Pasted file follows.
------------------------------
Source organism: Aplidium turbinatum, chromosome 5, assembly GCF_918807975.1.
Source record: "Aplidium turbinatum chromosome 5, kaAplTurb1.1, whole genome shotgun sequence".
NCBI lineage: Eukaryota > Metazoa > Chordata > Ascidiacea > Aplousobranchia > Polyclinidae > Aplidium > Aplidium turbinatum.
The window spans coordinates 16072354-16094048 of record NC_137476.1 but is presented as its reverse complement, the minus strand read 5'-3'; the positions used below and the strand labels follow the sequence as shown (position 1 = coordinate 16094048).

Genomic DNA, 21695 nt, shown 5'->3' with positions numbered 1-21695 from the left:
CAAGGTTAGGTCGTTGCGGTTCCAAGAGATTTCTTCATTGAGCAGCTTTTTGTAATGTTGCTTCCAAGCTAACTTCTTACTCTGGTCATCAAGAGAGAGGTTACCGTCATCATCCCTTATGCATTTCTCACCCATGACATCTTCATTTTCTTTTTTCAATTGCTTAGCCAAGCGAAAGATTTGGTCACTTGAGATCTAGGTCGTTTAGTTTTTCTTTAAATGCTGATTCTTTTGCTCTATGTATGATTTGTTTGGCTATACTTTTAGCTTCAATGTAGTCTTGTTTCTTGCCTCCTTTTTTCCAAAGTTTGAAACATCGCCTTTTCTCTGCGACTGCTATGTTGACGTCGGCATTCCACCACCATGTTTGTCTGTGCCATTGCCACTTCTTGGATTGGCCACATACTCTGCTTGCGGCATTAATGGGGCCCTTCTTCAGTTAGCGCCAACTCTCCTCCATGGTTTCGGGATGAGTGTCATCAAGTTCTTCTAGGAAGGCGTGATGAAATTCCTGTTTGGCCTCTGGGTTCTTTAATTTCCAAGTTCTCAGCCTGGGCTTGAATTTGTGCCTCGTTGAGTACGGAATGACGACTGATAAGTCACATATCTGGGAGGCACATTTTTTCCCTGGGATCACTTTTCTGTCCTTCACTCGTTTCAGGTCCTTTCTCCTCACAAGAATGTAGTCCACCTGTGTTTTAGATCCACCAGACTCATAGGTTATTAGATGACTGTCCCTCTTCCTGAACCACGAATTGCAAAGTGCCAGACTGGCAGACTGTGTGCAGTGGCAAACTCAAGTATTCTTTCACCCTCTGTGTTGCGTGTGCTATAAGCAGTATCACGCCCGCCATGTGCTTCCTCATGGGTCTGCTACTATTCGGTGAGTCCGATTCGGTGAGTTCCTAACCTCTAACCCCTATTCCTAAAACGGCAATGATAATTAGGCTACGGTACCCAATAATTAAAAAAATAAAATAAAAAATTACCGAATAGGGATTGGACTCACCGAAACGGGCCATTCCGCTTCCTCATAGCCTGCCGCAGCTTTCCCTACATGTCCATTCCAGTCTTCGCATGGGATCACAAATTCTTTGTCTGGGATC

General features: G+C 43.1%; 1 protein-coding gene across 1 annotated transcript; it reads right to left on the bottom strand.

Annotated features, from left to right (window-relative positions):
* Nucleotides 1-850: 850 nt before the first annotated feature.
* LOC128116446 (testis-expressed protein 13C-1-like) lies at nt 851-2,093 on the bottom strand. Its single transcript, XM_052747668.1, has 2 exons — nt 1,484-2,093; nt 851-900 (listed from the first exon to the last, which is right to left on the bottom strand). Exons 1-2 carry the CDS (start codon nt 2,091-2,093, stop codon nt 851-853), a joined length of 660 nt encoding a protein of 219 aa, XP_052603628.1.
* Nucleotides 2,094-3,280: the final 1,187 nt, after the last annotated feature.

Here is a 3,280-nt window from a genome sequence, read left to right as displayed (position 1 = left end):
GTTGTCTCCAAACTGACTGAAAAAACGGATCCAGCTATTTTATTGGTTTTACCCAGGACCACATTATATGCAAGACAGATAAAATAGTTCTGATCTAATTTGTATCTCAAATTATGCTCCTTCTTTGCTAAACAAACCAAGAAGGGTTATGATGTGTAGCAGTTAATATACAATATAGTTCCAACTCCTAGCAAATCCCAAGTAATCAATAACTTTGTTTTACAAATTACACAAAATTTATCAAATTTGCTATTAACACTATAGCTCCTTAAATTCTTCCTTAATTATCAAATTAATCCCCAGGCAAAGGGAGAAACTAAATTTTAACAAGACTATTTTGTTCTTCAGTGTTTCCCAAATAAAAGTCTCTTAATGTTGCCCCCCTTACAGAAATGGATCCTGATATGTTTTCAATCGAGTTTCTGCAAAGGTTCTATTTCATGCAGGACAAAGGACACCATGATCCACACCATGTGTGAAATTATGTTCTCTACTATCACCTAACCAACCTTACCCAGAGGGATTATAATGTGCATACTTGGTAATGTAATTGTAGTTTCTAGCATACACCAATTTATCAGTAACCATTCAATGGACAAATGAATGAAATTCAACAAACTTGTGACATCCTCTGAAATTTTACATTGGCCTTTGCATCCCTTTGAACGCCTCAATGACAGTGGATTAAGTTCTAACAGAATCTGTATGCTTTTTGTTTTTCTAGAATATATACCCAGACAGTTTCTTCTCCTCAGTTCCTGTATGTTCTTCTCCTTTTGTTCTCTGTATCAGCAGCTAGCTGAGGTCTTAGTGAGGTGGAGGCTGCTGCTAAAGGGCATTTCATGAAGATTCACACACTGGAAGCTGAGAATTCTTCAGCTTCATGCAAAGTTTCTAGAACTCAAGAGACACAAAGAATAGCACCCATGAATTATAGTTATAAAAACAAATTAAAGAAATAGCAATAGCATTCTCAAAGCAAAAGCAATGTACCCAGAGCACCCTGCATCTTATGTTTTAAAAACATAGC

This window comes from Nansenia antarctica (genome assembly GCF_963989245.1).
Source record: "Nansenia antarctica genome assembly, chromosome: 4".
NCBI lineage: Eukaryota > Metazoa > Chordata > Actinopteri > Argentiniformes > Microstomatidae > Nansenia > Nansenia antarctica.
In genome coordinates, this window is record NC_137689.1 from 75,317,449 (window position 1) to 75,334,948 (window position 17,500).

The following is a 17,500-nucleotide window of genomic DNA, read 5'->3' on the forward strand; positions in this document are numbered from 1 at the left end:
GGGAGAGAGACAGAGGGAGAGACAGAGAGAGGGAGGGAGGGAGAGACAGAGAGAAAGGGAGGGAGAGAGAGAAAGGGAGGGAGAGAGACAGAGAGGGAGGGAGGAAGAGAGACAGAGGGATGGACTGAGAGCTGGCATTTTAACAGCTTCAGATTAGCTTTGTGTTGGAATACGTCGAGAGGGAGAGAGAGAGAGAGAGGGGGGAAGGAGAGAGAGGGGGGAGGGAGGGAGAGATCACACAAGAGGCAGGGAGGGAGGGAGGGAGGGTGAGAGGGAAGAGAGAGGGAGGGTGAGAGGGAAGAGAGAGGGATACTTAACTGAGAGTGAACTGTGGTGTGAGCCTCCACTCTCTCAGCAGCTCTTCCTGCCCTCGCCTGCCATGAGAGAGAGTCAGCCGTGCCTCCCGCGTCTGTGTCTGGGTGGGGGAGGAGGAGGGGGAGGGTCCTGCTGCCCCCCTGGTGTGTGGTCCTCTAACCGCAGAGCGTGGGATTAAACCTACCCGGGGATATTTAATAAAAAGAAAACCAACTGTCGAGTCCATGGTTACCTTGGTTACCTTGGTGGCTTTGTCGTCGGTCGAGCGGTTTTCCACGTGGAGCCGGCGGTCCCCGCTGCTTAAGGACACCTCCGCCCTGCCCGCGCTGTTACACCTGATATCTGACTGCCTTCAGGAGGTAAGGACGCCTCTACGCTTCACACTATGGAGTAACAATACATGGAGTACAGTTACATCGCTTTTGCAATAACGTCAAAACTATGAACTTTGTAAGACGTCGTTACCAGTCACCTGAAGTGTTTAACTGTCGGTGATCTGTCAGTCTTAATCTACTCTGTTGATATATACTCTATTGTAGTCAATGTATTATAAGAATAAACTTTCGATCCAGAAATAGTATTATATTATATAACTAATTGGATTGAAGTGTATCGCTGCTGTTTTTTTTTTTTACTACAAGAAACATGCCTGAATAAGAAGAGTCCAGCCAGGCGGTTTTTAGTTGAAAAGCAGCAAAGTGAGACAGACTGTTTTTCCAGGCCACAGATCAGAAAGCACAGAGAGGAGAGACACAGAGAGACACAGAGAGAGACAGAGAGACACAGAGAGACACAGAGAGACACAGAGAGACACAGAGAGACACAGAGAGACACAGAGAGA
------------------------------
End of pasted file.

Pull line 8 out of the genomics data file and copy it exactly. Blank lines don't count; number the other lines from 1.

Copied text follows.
Annotated features, from left to right (window-relative positions):